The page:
PRINT April 2014



Superflex, The Campaign (detail), 1994, billboard, offset print on paper, vitrine with orange bag, dimensions variable. Photo: Anders Sune Berg.

“A GESTURE WISES YOU UP,” Brian O’Doherty notes in his famous critique Inside the White Cube (1976). “If it teaches, it is by irony and epigram, by cunning and shock.” Gestures in O’Doherty’s sense—as metaworks, détournements, game changers—seem central to the practice of the Danish collective Superflex, whose globe‑ trotting interventions were surveyed in a recent retrospective at Copenhagen’s Kunsthal Charlottenborg. Hovering at the limits of art, Superflex’s projects—referred to as “tools” by the group—oscillate between activism and a cunning, if not necessarily shocking, flippancy. In the former category, one could cite Supergas, 1996, which explored alternative fuels, or Copylight Factory, 2005, with its copyleft polemics; in the latter, one might point to, say, the exhibition tours for which visitors are urged to don cockroach costumes. But if Superflex often skillfully deploys the kind of witty, oblique didacticism to which O’Doherty alludes, the group seems less able to wise itself up, i.e., to use its critical faculties on itself. This, at least, was the impression conveyed by the show, which inadvertently highlighted some blind spots in Superflex’s practice and, more generally, in practices that bring the logic of the gesture to bear beyond the white cube, in contexts of social or political engagement.

Covering Superflex’s work since the early 1990s, when then–art school students Bjørnstjerne Christiansen, Jakob Fenger, and Rasmus Nielsen started collaborating, the show was in fact an amalgam of eight parallel curatorial takes by Yuko Hasegawa, Eungie Joo, Toke Lykkeberg, the duo Daniel McClean and Lisa Rosendahl, Adriano Pedrosa, Agustín Pérez Rubio, Hilde Teerlinck, and Rirkrit Tiravanija, all of whom had been invited by the artists. Complementing Superflex’s liberal use of appropriation (I COPY THEREFORE I AM, proclaims a 2009 print), the curators performed their own involutions of authorship. For instance, McLean and Rosendahl contributed a reprise of Superflex’s Contract with Danish Royal Theater. This 2007 work took the form of an agreement stipulating that the theater company would refrain from using essential words (like ticket) in its publicity materials for a set period of time; for the 2014 update, the pair transposed this prohibition to the word Superflex, which was conspicuously absent from exhibition press releases and the like.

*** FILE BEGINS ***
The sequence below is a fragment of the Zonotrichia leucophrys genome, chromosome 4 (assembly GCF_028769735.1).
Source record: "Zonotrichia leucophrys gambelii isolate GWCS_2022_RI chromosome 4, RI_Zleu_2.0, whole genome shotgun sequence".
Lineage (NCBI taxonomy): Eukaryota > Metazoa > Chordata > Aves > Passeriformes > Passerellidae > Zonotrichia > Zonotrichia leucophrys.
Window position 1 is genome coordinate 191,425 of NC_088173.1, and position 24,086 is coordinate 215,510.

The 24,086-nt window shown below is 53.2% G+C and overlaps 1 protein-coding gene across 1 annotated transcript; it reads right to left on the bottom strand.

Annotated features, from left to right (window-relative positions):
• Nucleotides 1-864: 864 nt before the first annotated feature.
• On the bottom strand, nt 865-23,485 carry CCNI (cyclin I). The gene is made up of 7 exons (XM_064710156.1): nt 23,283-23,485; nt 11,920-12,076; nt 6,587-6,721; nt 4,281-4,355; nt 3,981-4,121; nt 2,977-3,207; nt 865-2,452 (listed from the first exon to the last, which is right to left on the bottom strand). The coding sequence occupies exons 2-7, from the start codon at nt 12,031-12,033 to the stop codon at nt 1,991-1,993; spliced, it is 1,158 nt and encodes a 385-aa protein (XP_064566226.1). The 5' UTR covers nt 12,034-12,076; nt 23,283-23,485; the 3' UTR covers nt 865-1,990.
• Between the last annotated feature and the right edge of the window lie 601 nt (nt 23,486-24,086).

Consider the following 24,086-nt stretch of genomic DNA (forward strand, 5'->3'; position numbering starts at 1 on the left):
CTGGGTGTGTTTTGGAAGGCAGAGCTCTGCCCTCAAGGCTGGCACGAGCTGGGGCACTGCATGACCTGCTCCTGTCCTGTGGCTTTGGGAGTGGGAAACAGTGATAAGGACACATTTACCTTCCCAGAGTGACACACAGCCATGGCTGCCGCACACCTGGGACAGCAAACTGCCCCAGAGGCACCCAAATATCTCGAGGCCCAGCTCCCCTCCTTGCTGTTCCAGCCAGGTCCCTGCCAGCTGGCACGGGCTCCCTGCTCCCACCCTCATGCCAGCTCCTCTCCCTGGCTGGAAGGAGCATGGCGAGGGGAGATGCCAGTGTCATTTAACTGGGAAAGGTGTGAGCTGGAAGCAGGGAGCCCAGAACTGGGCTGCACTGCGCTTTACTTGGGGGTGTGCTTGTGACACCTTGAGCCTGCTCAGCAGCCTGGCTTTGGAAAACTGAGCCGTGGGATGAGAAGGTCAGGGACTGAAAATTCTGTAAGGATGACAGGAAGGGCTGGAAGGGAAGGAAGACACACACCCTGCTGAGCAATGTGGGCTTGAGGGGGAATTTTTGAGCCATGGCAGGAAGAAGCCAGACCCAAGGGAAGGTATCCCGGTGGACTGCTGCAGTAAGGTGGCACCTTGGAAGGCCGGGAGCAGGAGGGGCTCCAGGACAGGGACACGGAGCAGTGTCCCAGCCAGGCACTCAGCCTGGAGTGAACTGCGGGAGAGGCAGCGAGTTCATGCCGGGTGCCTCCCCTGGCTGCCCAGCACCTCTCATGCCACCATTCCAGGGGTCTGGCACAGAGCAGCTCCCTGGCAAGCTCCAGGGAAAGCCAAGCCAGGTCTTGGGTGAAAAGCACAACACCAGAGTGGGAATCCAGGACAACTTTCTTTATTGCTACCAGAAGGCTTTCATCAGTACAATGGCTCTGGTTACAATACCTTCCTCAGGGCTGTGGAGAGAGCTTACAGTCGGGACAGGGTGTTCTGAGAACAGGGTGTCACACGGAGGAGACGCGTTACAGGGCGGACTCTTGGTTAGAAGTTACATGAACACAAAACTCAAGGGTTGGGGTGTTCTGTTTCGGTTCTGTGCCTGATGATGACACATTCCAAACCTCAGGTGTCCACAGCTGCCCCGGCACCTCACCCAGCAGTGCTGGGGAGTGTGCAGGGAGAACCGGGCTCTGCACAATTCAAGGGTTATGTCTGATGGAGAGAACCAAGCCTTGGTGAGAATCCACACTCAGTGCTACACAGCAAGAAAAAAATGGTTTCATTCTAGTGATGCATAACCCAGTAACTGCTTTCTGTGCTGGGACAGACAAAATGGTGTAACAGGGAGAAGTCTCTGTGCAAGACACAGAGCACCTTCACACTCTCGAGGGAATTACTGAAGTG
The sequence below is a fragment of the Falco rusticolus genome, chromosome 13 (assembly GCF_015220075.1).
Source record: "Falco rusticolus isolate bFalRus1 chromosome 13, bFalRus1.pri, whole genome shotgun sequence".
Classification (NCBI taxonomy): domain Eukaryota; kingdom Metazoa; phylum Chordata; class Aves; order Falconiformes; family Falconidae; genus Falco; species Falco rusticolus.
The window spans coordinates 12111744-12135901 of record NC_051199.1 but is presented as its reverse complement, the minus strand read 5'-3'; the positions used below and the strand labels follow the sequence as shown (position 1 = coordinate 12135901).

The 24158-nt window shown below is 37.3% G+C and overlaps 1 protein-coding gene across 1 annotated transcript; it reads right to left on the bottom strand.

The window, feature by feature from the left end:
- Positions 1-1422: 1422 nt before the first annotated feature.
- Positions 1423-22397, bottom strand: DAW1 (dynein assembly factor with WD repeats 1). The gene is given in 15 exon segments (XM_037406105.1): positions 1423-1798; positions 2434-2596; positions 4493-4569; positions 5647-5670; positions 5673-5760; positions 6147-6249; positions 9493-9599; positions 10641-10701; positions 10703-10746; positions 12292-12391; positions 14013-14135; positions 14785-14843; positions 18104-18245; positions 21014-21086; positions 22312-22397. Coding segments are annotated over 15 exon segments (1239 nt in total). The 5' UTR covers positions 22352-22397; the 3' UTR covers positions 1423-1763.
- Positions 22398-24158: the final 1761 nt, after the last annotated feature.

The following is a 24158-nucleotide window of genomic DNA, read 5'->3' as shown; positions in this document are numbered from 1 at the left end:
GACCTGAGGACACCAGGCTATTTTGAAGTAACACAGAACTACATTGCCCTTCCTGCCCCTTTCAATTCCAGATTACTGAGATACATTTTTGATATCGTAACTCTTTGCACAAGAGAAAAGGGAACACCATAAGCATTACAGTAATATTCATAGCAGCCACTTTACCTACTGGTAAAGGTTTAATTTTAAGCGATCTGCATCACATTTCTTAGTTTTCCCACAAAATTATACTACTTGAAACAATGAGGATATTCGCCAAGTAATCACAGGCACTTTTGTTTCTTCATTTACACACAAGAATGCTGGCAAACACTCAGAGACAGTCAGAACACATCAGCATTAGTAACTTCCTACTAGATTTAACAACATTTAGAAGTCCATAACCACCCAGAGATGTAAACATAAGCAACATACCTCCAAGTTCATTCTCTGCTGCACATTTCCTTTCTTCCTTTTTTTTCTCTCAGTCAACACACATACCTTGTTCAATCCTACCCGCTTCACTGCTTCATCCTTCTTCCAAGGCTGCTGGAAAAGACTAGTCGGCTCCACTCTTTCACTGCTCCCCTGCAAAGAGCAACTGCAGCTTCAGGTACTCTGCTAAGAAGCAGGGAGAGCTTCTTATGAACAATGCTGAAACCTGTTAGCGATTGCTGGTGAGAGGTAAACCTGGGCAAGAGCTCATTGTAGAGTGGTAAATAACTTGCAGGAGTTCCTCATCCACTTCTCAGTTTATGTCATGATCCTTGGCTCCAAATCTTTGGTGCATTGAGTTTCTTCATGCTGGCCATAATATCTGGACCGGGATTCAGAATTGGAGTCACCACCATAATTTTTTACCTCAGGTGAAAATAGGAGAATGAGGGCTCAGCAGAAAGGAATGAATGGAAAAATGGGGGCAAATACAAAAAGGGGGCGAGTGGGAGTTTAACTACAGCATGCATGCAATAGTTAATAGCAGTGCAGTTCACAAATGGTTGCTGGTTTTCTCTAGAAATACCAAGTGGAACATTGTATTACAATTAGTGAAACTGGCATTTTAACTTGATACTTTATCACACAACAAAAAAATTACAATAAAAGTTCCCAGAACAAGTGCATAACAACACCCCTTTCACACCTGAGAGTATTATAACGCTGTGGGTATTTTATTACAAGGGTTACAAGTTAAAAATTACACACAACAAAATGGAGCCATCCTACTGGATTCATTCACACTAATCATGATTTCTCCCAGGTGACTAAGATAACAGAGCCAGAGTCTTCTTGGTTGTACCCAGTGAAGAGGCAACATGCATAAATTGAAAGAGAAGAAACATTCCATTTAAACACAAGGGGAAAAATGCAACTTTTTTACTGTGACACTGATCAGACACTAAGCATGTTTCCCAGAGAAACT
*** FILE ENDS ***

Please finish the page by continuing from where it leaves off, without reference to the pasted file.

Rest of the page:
But the dispersal and erasure of authorial prerogative was not as thorough as it seemed, and here again O’Doherty’s thinking seems salient. To O’Doherty, another feature of the gesture is that it “can only be done once,” insofar as it loses meaning when it ceases to surprise. By that logic, the manifold retrospective is a gesture that now belongs to Superflex. In other words, myths of originality and of unitary subjectivity still linger in the supposedly radical group’s instinct for upending expectations. And certainly, the rows of xs or black bars that cropped up wherever Superflex’s name might normally appear paradoxically made it impossible to forget who was really in the driver’s seat, because the letters and bars actually invoked the priority of the 2007 work. You could say that rather than ceding curatorial duties, the artists curated their own show through an abundance of intermediaries. Like those attention-grabbing xs, the group’s authorship bending, it can be argued, is a way of making the collective’s strategies—power tools?—visible as unique gestures.

Indeed, at times we seemed to be dealing with a kind of hypervisibility, or what might even be called moral exhibitionism—as, for example, in the antixenophobia poster Foreigners, Please Don’t Leave Us Alone with the Danes!, 2002, or in the group’s spectacular “solutions” to social problems. Anthropologist Christian Groes-Green has taken Superflex to task for failing to reflect self-critically on their 2003 project Guaraná Power, for which they worked with poor Brazilian farmers to develop a sustainable soft drink. Per Groes-Green, these farmers underpay their workers, members of the Sateré-Mawé tribe, while ignoring their demand to be recognized as inventors of the drink. Superflex thus risks contributing to the tribe’s marginalization. In this light, the group’s feel-good, can-do attitude appears an ironic glossing-over of the seriousness and complexity of social conflicts.

Because of its perfectly corporate, opaque ubiquity and flexibility, Superflex conforms to the Deleuzian definition of control as “a spirit, a gas.” As managers, activists, pranksters, and (meta)curators, its members collectively exceed any traditional understanding of institutions—and the modernist strategies for rebelling against them—via a surfeit of administrative interventions whose prestige inevitably reverts to the Superflex signature. Whether in Ramallah or Pyongyang, Superflex gets away with it. Less a critique of authorship than a display of virtuosity, the group’s gestures are value transfers that their brand performs on itself.

Enlarged as wallpaper, photo documentation from The Campaign, 1994, showed Superflex consulting with slightly mystified corporate representatives and marketing experts on how to launch an unknown product that the trio carried with them in a sealed orange bag. Here the artwork is anything but a tool—it is, instead, a black (or orange) box divorced from ethics, a riddle hovering in an ambiguous space between art and the realities dreamed up by institutions, corporations, and social groups. If you aspire to be the artist’s group that sold the world, no grander gesture is required.

Lars Bang Larsen is a researcher at the University of Copenhagen and a visiting professor at the Haute École d’Art et de Design in Geneva.